AARP Eye Center
| Oregon small-business owner Saleem Noorani had worried for years about his employees’ lack of retirement savings. So when he learned about OregonSaves, the nation’s first suchstate-sponsored program to help workers build a nest egg, he jumped at the chance to sign on.
“This gives my workers a level of assurance that they’re saving something for retirement,’’ says Noorani, who employs about 15 workers ranging in age from 22 to 71 at three Cork & Bottle Shoppe liquor stores in Corvallis, Springfield and Albany.
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An estimated 55 million employees in the U.S. do not have access to employer-sponsored retirement plans. Many work for small businesses that don’t offer traditional retirement programs because of high costs and administrative burdens.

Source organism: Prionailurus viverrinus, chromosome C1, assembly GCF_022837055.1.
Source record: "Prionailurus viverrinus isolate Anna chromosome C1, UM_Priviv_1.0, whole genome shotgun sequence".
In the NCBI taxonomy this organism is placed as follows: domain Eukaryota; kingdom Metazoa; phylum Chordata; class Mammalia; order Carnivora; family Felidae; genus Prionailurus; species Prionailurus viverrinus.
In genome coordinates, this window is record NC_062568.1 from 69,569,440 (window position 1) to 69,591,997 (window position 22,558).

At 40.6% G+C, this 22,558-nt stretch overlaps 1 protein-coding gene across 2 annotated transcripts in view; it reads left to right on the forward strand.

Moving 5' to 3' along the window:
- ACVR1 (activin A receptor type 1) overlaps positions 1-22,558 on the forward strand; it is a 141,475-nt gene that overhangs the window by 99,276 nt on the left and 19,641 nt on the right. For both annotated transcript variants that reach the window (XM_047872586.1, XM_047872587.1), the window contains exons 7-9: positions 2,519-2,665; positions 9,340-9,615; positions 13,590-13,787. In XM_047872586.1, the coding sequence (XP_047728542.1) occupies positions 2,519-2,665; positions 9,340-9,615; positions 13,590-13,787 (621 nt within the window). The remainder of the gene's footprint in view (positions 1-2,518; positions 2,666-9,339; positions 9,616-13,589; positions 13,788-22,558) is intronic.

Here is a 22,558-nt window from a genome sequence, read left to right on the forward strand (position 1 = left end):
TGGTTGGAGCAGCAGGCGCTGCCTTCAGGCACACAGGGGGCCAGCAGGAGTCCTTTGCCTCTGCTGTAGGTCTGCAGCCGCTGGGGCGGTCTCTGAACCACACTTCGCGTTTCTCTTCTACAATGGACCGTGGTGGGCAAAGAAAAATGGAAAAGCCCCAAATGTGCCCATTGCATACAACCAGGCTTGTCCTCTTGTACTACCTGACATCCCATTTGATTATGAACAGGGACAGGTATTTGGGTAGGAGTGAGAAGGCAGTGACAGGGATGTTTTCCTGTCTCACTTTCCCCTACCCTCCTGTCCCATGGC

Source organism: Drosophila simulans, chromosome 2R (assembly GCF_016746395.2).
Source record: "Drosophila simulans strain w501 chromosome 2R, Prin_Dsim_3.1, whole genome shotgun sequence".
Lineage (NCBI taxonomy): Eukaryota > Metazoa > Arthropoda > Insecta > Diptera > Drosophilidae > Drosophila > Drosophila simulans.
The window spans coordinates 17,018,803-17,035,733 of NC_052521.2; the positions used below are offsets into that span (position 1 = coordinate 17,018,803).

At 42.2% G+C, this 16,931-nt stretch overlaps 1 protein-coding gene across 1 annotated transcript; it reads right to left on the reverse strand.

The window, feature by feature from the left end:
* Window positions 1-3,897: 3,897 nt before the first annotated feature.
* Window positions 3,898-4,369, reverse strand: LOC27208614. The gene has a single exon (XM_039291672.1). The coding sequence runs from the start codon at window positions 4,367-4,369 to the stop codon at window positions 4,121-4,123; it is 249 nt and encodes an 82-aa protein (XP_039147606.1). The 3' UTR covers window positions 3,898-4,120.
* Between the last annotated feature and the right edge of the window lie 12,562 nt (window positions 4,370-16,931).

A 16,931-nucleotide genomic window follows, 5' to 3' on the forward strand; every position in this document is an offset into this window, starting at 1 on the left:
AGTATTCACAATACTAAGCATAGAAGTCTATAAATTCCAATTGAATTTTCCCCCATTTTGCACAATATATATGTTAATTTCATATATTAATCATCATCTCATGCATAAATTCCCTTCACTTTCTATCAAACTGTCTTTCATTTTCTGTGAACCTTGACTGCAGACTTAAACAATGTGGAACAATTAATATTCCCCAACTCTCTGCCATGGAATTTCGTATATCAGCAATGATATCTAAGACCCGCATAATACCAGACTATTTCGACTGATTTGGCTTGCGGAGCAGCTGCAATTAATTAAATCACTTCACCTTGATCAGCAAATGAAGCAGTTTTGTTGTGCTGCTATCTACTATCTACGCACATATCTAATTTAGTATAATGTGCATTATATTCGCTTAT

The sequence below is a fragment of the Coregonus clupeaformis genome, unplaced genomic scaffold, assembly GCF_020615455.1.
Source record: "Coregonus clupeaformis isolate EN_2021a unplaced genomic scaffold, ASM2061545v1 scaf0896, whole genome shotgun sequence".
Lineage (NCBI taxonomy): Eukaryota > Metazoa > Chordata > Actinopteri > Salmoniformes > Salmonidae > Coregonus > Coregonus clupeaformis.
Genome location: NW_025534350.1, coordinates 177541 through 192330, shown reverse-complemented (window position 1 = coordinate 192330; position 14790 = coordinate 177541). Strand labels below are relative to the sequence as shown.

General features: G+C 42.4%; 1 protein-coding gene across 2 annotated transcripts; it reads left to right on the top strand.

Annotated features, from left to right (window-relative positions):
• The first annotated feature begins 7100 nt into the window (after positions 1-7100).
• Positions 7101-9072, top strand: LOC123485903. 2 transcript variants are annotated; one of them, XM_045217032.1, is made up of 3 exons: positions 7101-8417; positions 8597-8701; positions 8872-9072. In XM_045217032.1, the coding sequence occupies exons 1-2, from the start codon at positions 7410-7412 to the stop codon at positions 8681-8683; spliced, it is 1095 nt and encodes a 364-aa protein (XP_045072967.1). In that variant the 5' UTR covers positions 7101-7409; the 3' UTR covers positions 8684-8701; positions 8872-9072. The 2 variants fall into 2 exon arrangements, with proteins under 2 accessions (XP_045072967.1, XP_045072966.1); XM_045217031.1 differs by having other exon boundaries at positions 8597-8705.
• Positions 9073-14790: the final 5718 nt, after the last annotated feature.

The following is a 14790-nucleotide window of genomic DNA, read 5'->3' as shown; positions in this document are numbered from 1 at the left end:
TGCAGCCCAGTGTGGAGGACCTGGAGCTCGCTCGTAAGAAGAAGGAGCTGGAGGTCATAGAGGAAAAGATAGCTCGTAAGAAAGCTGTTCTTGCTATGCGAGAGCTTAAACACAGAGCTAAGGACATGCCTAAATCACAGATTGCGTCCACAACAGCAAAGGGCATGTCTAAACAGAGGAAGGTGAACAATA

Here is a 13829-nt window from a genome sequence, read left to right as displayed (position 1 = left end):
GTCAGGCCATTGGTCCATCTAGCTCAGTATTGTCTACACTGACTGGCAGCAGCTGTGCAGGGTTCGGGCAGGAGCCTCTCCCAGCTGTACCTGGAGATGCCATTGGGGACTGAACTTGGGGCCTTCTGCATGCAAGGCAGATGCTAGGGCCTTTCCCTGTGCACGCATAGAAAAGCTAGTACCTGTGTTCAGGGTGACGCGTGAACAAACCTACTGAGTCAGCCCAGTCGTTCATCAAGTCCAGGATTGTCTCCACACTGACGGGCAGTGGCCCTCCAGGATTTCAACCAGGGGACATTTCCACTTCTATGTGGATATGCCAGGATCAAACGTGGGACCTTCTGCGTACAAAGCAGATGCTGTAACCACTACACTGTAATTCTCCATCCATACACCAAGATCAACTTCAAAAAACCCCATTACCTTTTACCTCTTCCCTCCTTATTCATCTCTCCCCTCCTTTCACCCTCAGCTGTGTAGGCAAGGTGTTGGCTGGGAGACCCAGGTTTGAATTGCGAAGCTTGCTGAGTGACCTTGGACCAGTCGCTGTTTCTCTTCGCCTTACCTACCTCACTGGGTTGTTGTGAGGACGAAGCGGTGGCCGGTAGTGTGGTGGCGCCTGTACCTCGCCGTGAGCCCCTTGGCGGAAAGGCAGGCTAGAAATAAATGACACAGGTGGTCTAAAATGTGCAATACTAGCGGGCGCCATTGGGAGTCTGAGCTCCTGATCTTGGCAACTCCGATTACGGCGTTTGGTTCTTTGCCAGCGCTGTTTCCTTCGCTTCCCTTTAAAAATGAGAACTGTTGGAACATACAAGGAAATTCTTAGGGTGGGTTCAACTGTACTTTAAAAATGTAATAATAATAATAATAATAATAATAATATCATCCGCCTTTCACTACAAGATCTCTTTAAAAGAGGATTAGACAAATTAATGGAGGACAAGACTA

Washington state is planning to launch its Small Business Retirement Marketplace in late March. That service will feature a website aimed at small-business employees and designed to help them compare and enroll in low-cost retirement savings plans.
California, Connecticut, Illinois and Maryland expect to phase in their own “Work and Save” programs over the next two years and several other states are considering efforts to stimulate retirement savings.
In New York, state legislators are considering a bill, which Gov. Andrew Cuomo supports, that would create a Secure Choice Savings Program. This effort could help millions of New York workers who have no access to an employer-sponsored pension or 401(k) retirement plan.